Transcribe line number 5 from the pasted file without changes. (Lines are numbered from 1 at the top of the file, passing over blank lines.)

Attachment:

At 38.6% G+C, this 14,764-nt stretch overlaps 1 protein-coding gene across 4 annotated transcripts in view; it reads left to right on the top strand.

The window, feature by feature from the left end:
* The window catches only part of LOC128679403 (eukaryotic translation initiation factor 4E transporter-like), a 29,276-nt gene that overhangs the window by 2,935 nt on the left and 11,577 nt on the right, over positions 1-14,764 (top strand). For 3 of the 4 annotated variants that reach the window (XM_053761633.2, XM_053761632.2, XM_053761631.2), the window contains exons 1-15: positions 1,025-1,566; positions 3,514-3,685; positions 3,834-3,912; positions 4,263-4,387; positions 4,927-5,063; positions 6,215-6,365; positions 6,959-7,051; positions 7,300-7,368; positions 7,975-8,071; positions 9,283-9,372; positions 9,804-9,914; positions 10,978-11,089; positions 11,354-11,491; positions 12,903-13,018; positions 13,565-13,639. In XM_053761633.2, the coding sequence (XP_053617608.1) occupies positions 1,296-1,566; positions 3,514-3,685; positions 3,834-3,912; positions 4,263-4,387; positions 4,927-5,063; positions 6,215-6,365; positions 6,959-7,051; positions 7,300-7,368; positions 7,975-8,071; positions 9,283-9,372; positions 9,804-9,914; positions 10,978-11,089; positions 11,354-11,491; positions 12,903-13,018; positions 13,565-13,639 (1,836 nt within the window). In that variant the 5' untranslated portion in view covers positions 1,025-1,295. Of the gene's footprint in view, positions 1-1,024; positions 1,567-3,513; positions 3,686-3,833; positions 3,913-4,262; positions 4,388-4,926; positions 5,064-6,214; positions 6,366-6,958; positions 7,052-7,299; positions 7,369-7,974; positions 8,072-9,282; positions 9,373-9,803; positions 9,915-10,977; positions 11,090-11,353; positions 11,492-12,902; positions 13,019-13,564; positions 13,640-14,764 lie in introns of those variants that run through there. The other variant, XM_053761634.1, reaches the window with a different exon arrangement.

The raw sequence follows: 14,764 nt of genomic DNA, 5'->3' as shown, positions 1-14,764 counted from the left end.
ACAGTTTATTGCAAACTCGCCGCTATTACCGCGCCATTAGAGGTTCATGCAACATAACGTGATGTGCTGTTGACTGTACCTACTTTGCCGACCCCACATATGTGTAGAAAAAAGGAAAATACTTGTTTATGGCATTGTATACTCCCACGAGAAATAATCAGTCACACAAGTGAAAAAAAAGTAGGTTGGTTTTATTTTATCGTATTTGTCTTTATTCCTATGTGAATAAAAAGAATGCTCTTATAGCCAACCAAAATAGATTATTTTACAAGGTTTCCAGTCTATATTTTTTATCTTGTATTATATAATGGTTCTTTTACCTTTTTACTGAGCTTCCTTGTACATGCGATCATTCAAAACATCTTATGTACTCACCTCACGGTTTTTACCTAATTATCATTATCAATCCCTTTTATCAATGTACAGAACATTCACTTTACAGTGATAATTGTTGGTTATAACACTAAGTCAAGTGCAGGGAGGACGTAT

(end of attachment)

ACAGTTTATTGCAAACTCGCCGCTATTACCGCGCCATTAGAGGTTCATGCAACATAACGTGATGTGCTGTTGACTGTACCTACTTTGCCGACCCCACATATGTGTAGAAAAAAGGAAAATACTTGTTTATGGCATTGTATACTCCCACGAGAAATAATCAGTCACACAAGTGAAAAAAAAGTAGGTTGGTTTTATTTTATCGTATTTGTCTTTATTCCTATGTGAATAAAAAGAATGCTCTTATAGCCAACCAAAATAGATTATTTTACAAGGTTTCCAGTCTATATTTTTTATCTTGTATTATATAATGGTTCTTTTACCTTTTTACTGAGCTTCCTTGTACATGCGATCATTCAAAACATCTTATGTACTCACCTCACGGTTTTTACCTAATTATCATTATCAATCCCTTTTATCAATGTACAGAACATTCACTTTACAGTGATAATTGTTGGTTATAACACTAAGTCAAGTGCAGGGAGGACGTAT